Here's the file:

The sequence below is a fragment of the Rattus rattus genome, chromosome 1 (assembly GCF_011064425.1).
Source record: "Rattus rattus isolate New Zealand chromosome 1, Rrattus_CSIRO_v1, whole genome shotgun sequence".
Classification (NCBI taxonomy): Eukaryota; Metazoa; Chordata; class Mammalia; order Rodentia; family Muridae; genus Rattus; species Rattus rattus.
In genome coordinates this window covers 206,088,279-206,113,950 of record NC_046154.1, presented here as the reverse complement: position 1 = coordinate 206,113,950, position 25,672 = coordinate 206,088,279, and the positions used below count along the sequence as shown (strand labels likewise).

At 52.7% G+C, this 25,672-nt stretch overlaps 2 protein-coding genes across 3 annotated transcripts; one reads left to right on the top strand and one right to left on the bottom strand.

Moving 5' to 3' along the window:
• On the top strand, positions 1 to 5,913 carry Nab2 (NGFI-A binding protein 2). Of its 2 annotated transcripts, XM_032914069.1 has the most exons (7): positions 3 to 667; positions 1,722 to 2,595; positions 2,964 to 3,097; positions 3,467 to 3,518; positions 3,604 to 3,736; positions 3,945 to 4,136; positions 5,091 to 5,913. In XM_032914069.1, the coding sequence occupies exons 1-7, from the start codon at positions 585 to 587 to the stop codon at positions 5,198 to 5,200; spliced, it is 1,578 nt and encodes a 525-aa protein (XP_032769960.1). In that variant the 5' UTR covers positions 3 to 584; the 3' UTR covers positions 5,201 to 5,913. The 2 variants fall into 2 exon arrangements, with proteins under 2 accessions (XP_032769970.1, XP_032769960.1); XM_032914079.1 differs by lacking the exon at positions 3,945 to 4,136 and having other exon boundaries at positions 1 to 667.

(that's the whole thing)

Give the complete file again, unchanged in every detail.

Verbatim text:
The sequence below is a fragment of the Rattus rattus genome, chromosome 1 (assembly GCF_011064425.1).
Source record: "Rattus rattus isolate New Zealand chromosome 1, Rrattus_CSIRO_v1, whole genome shotgun sequence".
Classification (NCBI taxonomy): Eukaryota; Metazoa; Chordata; class Mammalia; order Rodentia; family Muridae; genus Rattus; species Rattus rattus.
In genome coordinates this window covers 206,088,279-206,113,950 of record NC_046154.1, presented here as the reverse complement: position 1 = coordinate 206,113,950, position 25,672 = coordinate 206,088,279, and the positions used below count along the sequence as shown (strand labels likewise).

At 52.7% G+C, this 25,672-nt stretch overlaps 2 protein-coding genes across 3 annotated transcripts; one reads left to right on the top strand and one right to left on the bottom strand.

Moving 5' to 3' along the window:
• On the top strand, positions 1 to 5,913 carry Nab2 (NGFI-A binding protein 2). Of its 2 annotated transcripts, XM_032914069.1 has the most exons (7): positions 3 to 667; positions 1,722 to 2,595; positions 2,964 to 3,097; positions 3,467 to 3,518; positions 3,604 to 3,736; positions 3,945 to 4,136; positions 5,091 to 5,913. In XM_032914069.1, the coding sequence occupies exons 1-7, from the start codon at positions 585 to 587 to the stop codon at positions 5,198 to 5,200; spliced, it is 1,578 nt and encodes a 525-aa protein (XP_032769960.1). In that variant the 5' UTR covers positions 3 to 584; the 3' UTR covers positions 5,201 to 5,913. The 2 variants fall into 2 exon arrangements, with proteins under 2 accessions (XP_032769970.1, XP_032769960.1); XM_032914079.1 differs by lacking the exon at positions 3,945 to 4,136 and having other exon boundaries at positions 1 to 667.